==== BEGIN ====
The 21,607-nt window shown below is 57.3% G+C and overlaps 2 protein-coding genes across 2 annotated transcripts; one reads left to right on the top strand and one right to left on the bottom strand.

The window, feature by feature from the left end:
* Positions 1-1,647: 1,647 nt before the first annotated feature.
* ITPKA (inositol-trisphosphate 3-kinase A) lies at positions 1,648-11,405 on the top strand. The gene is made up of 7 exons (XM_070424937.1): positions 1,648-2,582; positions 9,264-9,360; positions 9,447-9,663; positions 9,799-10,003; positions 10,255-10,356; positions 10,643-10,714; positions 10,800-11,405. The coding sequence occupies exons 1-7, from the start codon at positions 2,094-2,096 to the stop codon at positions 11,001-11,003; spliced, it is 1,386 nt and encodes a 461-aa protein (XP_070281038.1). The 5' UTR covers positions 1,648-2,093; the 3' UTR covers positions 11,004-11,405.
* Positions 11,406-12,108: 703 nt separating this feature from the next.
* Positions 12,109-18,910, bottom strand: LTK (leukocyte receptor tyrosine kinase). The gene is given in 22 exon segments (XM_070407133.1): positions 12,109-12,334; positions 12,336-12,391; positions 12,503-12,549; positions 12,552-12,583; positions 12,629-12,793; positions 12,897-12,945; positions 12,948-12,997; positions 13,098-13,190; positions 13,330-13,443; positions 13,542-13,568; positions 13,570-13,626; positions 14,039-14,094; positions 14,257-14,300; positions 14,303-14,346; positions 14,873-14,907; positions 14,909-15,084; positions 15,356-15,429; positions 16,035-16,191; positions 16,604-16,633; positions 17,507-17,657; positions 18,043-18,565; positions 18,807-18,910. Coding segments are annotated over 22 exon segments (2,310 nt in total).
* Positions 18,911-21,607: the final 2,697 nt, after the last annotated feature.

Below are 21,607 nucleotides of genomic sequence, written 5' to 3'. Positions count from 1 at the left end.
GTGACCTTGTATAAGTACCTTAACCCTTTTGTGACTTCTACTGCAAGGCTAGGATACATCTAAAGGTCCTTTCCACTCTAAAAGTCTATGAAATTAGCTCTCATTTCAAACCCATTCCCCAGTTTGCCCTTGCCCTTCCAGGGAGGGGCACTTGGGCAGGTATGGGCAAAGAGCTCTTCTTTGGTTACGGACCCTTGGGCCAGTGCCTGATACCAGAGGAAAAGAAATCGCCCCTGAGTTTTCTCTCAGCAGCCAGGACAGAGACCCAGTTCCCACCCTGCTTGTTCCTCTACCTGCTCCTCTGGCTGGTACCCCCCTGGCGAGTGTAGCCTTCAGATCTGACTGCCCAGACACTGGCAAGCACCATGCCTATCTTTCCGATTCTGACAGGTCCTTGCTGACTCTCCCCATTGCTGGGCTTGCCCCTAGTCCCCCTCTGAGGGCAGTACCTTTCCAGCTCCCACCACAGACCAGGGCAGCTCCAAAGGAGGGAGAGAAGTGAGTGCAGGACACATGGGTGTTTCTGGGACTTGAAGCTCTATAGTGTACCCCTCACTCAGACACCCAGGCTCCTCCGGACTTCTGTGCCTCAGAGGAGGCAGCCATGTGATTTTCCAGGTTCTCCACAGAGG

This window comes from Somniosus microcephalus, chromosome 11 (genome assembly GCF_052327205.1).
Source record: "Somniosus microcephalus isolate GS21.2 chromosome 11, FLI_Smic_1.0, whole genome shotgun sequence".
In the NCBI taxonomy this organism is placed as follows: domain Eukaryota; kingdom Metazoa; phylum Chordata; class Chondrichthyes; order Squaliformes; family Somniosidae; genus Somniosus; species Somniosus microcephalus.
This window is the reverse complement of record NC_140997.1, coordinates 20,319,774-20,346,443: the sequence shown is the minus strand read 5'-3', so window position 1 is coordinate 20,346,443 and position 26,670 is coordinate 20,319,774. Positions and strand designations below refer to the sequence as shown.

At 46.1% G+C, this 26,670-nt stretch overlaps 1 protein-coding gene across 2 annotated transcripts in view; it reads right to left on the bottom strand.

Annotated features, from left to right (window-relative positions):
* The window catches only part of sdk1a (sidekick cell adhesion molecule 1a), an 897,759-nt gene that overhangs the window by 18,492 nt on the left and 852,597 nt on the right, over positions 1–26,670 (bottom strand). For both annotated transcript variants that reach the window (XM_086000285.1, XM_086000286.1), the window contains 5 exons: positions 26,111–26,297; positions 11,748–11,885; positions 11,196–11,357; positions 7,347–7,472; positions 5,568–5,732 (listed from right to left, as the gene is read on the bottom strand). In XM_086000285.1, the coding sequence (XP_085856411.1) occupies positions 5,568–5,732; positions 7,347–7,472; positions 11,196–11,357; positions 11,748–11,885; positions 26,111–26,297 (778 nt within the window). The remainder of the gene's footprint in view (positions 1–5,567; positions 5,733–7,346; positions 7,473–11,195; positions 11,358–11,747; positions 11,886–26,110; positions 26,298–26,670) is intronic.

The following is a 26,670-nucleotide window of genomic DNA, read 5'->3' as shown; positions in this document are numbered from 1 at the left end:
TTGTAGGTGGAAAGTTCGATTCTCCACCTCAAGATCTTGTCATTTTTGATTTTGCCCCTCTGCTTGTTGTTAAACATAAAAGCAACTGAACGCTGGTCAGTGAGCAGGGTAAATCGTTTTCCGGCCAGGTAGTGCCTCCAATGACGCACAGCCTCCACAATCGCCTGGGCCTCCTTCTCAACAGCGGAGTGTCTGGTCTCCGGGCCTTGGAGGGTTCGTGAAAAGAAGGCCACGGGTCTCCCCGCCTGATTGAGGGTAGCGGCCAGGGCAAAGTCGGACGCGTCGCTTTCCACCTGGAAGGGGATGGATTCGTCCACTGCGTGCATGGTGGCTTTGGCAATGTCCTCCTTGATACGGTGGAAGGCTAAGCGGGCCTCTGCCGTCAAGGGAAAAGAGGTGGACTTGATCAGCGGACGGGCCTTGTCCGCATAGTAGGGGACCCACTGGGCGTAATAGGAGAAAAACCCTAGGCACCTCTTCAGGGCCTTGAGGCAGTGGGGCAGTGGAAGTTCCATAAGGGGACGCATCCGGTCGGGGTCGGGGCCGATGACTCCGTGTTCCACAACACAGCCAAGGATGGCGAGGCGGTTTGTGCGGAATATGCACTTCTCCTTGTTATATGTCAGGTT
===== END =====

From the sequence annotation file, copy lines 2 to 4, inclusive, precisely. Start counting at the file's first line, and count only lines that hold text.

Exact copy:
The window, feature by feature from the left end:
* Positions 1-1,647: 1,647 nt before the first annotated feature.
* ITPKA (inositol-trisphosphate 3-kinase A) lies at positions 1,648-11,405 on the top strand. The gene is made up of 7 exons (XM_070424937.1): positions 1,648-2,582; positions 9,264-9,360; positions 9,447-9,663; positions 9,799-10,003; positions 10,255-10,356; positions 10,643-10,714; positions 10,800-11,405. The coding sequence occupies exons 1-7, from the start codon at positions 2,094-2,096 to the stop codon at positions 11,001-11,003; spliced, it is 1,386 nt and encodes a 461-aa protein (XP_070281038.1). The 5' UTR covers positions 1,648-2,093; the 3' UTR covers positions 11,004-11,405.